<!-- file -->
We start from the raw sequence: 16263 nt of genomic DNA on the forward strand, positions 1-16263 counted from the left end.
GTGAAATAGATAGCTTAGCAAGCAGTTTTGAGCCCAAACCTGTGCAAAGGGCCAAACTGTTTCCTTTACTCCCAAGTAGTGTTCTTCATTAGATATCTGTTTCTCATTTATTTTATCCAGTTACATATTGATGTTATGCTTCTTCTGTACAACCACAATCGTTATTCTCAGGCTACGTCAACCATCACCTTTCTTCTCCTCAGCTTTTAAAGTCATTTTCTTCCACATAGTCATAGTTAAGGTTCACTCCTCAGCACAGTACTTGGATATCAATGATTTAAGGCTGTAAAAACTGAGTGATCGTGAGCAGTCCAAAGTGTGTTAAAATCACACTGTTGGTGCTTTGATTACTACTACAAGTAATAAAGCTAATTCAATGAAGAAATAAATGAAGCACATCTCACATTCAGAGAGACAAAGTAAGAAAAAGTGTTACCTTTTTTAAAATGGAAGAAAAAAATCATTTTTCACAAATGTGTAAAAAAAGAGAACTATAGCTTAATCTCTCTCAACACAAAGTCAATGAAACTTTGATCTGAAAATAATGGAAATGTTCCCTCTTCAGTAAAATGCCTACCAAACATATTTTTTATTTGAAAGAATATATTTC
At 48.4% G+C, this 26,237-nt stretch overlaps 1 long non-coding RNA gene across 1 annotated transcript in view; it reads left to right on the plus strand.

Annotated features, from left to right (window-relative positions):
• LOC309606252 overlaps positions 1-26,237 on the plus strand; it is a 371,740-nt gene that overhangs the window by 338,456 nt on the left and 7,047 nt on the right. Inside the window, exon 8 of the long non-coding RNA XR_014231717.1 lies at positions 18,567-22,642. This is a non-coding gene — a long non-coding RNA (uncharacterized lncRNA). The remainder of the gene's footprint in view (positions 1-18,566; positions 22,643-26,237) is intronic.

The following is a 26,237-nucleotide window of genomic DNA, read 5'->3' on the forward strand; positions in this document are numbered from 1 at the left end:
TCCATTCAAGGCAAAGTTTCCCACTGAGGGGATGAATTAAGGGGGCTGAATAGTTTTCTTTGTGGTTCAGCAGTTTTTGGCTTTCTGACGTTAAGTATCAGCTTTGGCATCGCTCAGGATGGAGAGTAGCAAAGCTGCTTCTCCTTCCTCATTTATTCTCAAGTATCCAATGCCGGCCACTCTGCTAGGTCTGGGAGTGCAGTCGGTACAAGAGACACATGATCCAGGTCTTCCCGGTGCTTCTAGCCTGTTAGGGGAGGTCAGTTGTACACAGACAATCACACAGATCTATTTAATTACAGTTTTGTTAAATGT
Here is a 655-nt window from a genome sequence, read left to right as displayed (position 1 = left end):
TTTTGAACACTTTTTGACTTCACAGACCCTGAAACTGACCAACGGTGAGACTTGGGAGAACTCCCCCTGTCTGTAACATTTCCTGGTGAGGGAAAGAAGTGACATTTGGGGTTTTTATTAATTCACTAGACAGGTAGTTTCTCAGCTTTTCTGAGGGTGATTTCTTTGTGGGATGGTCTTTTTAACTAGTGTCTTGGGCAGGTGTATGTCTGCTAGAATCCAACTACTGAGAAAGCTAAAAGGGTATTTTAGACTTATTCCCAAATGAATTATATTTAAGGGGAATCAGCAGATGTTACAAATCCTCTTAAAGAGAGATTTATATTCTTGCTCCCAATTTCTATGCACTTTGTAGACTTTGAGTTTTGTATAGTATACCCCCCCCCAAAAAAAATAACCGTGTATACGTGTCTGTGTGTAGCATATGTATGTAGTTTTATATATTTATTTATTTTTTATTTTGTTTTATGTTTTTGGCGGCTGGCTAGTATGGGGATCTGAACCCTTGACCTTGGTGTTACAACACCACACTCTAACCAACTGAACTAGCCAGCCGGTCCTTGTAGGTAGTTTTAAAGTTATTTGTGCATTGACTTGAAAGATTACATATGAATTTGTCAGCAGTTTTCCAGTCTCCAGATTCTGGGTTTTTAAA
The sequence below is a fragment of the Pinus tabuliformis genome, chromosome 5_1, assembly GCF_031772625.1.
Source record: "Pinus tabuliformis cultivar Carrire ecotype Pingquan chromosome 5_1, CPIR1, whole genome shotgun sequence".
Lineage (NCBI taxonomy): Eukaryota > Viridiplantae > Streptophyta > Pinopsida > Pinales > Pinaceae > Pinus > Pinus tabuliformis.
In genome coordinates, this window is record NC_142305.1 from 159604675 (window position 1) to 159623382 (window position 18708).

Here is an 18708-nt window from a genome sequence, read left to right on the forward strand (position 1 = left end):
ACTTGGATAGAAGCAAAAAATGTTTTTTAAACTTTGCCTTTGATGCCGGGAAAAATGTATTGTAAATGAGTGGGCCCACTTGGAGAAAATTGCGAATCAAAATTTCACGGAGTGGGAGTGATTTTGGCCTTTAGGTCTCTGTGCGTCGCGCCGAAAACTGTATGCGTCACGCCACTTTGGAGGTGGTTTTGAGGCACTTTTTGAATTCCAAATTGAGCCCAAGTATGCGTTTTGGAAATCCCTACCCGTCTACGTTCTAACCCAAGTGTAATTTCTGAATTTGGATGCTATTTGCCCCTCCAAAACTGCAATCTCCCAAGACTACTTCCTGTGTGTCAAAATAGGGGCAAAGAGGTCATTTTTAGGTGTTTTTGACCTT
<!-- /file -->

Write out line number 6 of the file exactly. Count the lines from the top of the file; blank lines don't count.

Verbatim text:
The following is a 26,237-nucleotide window of genomic DNA, read 5'->3' on the forward strand; positions in this document are numbered from 1 at the left end: